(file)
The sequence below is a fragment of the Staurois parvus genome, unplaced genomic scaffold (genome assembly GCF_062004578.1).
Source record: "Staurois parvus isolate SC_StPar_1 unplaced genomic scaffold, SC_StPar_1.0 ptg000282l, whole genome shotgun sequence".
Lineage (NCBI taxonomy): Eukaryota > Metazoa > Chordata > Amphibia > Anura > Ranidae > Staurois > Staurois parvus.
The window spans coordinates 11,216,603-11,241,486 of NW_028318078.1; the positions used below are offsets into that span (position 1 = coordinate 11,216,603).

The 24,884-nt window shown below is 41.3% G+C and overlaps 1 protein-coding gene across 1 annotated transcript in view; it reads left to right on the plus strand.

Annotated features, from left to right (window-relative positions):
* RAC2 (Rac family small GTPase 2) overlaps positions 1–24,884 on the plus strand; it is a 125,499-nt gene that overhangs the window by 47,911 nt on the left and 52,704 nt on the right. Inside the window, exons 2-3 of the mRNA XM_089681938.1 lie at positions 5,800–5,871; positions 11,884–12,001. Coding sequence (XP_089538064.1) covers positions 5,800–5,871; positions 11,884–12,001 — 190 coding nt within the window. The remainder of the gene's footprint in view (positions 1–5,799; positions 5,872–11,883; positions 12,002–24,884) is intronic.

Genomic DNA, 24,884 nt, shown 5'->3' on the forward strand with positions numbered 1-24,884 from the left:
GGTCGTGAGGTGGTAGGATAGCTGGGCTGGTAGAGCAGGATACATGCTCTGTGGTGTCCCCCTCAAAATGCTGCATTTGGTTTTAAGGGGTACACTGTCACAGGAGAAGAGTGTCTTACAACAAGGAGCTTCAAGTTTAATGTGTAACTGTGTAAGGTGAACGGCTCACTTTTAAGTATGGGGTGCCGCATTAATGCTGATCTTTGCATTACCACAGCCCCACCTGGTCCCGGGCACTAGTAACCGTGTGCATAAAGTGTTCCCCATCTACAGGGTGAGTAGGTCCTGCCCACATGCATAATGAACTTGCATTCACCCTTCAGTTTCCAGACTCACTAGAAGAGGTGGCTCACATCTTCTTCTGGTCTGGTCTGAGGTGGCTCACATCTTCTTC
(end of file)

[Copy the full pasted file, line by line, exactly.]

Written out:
The sequence below is a fragment of the Staurois parvus genome, unplaced genomic scaffold (genome assembly GCF_062004578.1).
Source record: "Staurois parvus isolate SC_StPar_1 unplaced genomic scaffold, SC_StPar_1.0 ptg000282l, whole genome shotgun sequence".
Lineage (NCBI taxonomy): Eukaryota > Metazoa > Chordata > Amphibia > Anura > Ranidae > Staurois > Staurois parvus.
The window spans coordinates 11,216,603-11,241,486 of NW_028318078.1; the positions used below are offsets into that span (position 1 = coordinate 11,216,603).

The 24,884-nt window shown below is 41.3% G+C and overlaps 1 protein-coding gene across 1 annotated transcript in view; it reads left to right on the plus strand.

Annotated features, from left to right (window-relative positions):
* RAC2 (Rac family small GTPase 2) overlaps positions 1–24,884 on the plus strand; it is a 125,499-nt gene that overhangs the window by 47,911 nt on the left and 52,704 nt on the right. Inside the window, exons 2-3 of the mRNA XM_089681938.1 lie at positions 5,800–5,871; positions 11,884–12,001. Coding sequence (XP_089538064.1) covers positions 5,800–5,871; positions 11,884–12,001 — 190 coding nt within the window. The remainder of the gene's footprint in view (positions 1–5,799; positions 5,872–11,883; positions 12,002–24,884) is intronic.

Genomic DNA, 24,884 nt, shown 5'->3' on the forward strand with positions numbered 1-24,884 from the left:
GGTCGTGAGGTGGTAGGATAGCTGGGCTGGTAGAGCAGGATACATGCTCTGTGGTGTCCCCCTCAAAATGCTGCATTTGGTTTTAAGGGGTACACTGTCACAGGAGAAGAGTGTCTTACAACAAGGAGCTTCAAGTTTAATGTGTAACTGTGTAAGGTGAACGGCTCACTTTTAAGTATGGGGTGCCGCATTAATGCTGATCTTTGCATTACCACAGCCCCACCTGGTCCCGGGCACTAGTAACCGTGTGCATAAAGTGTTCCCCATCTACAGGGTGAGTAGGTCCTGCCCACATGCATAATGAACTTGCATTCACCCTTCAGTTTCCAGACTCACTAGAAGAGGTGGCTCACATCTTCTTCTGGTCTGGTCTGAGGTGGCTCACATCTTCTTC